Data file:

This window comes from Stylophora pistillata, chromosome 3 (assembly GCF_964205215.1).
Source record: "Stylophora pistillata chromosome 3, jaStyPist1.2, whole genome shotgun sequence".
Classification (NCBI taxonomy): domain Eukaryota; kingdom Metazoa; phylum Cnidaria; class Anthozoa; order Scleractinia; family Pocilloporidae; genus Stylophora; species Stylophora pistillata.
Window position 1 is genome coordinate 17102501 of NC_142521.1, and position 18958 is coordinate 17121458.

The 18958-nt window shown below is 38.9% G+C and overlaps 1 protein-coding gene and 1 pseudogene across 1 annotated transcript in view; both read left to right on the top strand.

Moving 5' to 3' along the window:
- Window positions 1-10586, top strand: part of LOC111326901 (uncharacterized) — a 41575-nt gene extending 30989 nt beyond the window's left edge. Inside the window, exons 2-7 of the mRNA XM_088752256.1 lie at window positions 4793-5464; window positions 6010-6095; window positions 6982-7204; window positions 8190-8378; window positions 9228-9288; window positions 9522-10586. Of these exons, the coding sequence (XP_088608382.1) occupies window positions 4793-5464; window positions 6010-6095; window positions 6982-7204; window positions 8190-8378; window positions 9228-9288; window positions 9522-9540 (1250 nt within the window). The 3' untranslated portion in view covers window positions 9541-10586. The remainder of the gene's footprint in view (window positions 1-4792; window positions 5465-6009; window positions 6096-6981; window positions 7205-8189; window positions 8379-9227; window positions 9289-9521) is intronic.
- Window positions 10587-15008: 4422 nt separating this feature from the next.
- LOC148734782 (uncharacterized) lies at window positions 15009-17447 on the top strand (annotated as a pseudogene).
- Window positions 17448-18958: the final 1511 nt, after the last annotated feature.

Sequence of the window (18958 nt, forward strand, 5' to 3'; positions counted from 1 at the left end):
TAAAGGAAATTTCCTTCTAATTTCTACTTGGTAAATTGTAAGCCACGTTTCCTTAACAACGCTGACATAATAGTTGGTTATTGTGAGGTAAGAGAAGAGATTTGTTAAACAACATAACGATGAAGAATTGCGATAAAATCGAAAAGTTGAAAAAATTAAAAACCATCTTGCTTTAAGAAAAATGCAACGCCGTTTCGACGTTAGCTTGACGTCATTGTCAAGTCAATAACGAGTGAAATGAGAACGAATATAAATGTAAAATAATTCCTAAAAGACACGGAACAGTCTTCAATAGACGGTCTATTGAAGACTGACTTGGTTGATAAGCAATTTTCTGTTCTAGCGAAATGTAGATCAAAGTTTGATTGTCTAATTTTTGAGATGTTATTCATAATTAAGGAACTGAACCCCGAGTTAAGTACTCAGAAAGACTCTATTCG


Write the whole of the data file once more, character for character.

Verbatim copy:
This window comes from Stylophora pistillata, chromosome 3 (assembly GCF_964205215.1).
Source record: "Stylophora pistillata chromosome 3, jaStyPist1.2, whole genome shotgun sequence".
Classification (NCBI taxonomy): domain Eukaryota; kingdom Metazoa; phylum Cnidaria; class Anthozoa; order Scleractinia; family Pocilloporidae; genus Stylophora; species Stylophora pistillata.
Window position 1 is genome coordinate 17102501 of NC_142521.1, and position 18958 is coordinate 17121458.

The 18958-nt window shown below is 38.9% G+C and overlaps 1 protein-coding gene and 1 pseudogene across 1 annotated transcript in view; both read left to right on the top strand.

Moving 5' to 3' along the window:
- Window positions 1-10586, top strand: part of LOC111326901 (uncharacterized) — a 41575-nt gene extending 30989 nt beyond the window's left edge. Inside the window, exons 2-7 of the mRNA XM_088752256.1 lie at window positions 4793-5464; window positions 6010-6095; window positions 6982-7204; window positions 8190-8378; window positions 9228-9288; window positions 9522-10586. Of these exons, the coding sequence (XP_088608382.1) occupies window positions 4793-5464; window positions 6010-6095; window positions 6982-7204; window positions 8190-8378; window positions 9228-9288; window positions 9522-9540 (1250 nt within the window). The 3' untranslated portion in view covers window positions 9541-10586. The remainder of the gene's footprint in view (window positions 1-4792; window positions 5465-6009; window positions 6096-6981; window positions 7205-8189; window positions 8379-9227; window positions 9289-9521) is intronic.
- Window positions 10587-15008: 4422 nt separating this feature from the next.
- LOC148734782 (uncharacterized) lies at window positions 15009-17447 on the top strand (annotated as a pseudogene).
- Window positions 17448-18958: the final 1511 nt, after the last annotated feature.

Sequence of the window (18958 nt, forward strand, 5' to 3'; positions counted from 1 at the left end):
TAAAGGAAATTTCCTTCTAATTTCTACTTGGTAAATTGTAAGCCACGTTTCCTTAACAACGCTGACATAATAGTTGGTTATTGTGAGGTAAGAGAAGAGATTTGTTAAACAACATAACGATGAAGAATTGCGATAAAATCGAAAAGTTGAAAAAATTAAAAACCATCTTGCTTTAAGAAAAATGCAACGCCGTTTCGACGTTAGCTTGACGTCATTGTCAAGTCAATAACGAGTGAAATGAGAACGAATATAAATGTAAAATAATTCCTAAAAGACACGGAACAGTCTTCAATAGACGGTCTATTGAAGACTGACTTGGTTGATAAGCAATTTTCTGTTCTAGCGAAATGTAGATCAAAGTTTGATTGTCTAATTTTTGAGATGTTATTCATAATTAAGGAACTGAACCCCGAGTTAAGTACTCAGAAAGACTCTATTCG